Yeah. It's actually interesting because as you look at the legislative requirements across all of the three different states, in many ways, they are actually quite similar. There are certainly variances in terms of things like, okay, so in Victoria it's 28 days of notice versus 21 days of notice, and in New South Wales. So there's things like that where the actual specific number varies, but for the most part it's actually really quite similar.

Mina Radhakrishnan: (25:33)

And I think there's a couple of key things that come into play with that. We're Real Estate Institute members in every single state that we're in, so we're continuously kept aware of changes to legislation. So for example, in New South Wales, a number of changes happened, the recent changes on March 23rd, and we're very aware of what's going on with them. We're prepared for it several weeks in advance. We have all of those things in...

Mina Radhakrishnan: (25:54)

Every single person, pretty much, in our company has either a licence or a certificate of registration, including myself, by the way. Our engineers, our product managers, our designers, our operations managers, our growth team, we're all very much aware of what needs to happen with the industry and we're aware and on top of it. So I think that's the biggest thing, is that we are very much aware of the legislation in each of these areas and a big part of that is that every single employee in our company is licenced and certified, and I think that's a really key thing, being able to do the right thing within the industry.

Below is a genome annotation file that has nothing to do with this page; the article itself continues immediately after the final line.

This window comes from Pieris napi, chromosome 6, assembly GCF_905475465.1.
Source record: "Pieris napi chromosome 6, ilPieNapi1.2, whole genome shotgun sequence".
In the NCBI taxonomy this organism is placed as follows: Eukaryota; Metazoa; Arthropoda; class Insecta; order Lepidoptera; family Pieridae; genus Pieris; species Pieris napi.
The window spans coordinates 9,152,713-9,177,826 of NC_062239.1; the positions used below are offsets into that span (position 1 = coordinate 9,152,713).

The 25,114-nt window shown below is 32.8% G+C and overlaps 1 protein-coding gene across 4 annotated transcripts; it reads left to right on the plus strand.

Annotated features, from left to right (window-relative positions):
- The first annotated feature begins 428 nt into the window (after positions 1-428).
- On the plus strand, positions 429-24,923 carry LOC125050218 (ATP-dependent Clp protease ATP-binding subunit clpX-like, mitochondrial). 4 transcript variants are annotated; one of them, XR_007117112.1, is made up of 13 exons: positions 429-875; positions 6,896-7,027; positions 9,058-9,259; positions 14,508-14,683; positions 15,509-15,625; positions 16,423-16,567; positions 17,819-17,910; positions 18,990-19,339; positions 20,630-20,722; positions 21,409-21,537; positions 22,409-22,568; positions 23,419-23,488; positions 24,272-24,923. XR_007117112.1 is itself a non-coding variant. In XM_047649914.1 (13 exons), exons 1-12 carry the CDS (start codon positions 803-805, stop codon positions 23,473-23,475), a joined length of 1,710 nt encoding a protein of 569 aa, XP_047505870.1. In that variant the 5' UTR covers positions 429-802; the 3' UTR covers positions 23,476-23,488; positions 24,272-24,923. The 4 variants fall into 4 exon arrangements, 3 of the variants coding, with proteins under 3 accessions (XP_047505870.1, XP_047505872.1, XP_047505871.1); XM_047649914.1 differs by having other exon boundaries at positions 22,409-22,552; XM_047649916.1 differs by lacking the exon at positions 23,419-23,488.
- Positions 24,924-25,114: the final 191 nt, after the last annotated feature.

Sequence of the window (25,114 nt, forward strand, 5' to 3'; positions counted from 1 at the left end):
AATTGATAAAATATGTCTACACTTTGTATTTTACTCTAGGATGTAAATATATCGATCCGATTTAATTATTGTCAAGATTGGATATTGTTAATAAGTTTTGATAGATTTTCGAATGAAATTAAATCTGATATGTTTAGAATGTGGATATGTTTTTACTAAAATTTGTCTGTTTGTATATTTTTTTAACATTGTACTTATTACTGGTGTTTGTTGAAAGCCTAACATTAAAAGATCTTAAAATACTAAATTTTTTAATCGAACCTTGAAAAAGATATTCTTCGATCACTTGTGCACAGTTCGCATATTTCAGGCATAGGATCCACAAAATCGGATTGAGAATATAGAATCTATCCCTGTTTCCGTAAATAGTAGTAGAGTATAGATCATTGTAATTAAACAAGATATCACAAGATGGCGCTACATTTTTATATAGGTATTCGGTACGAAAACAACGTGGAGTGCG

Kylie Davis: (26:25)

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Kylie Davis: (27:04)

Direct Connect offers a range of market-leading suppliers and Direct Connect has now made it even easier than ever to send connections, directly integrating with MRI software's Property Tree. So in just a few clicks while processing your tenancy, you can send the connection details through and get your customers connected.

Kylie Davis: (27:21)

To make the right connection and find out how Direct Connect can make moving easy for you and easy for your customers, visit agents.directconnect.com.au or call 1300 558 169.

Kylie Davis: (27:37)

How did you guys go through COVID-19 and lockdown? I mean, you're obviously operating a centralised office, so how did it impact on you?

Mina Radhakrishnan: (27:48)

Yeah. I think actually, one thing that I'm very proud of is our team, in general, the approach that we take towards things is like, "Hey, we don't have to do things the same way they've always been done, we can come up with our own new ways of doing it." We're quite an adaptable team.

Mina Radhakrishnan: (28:02)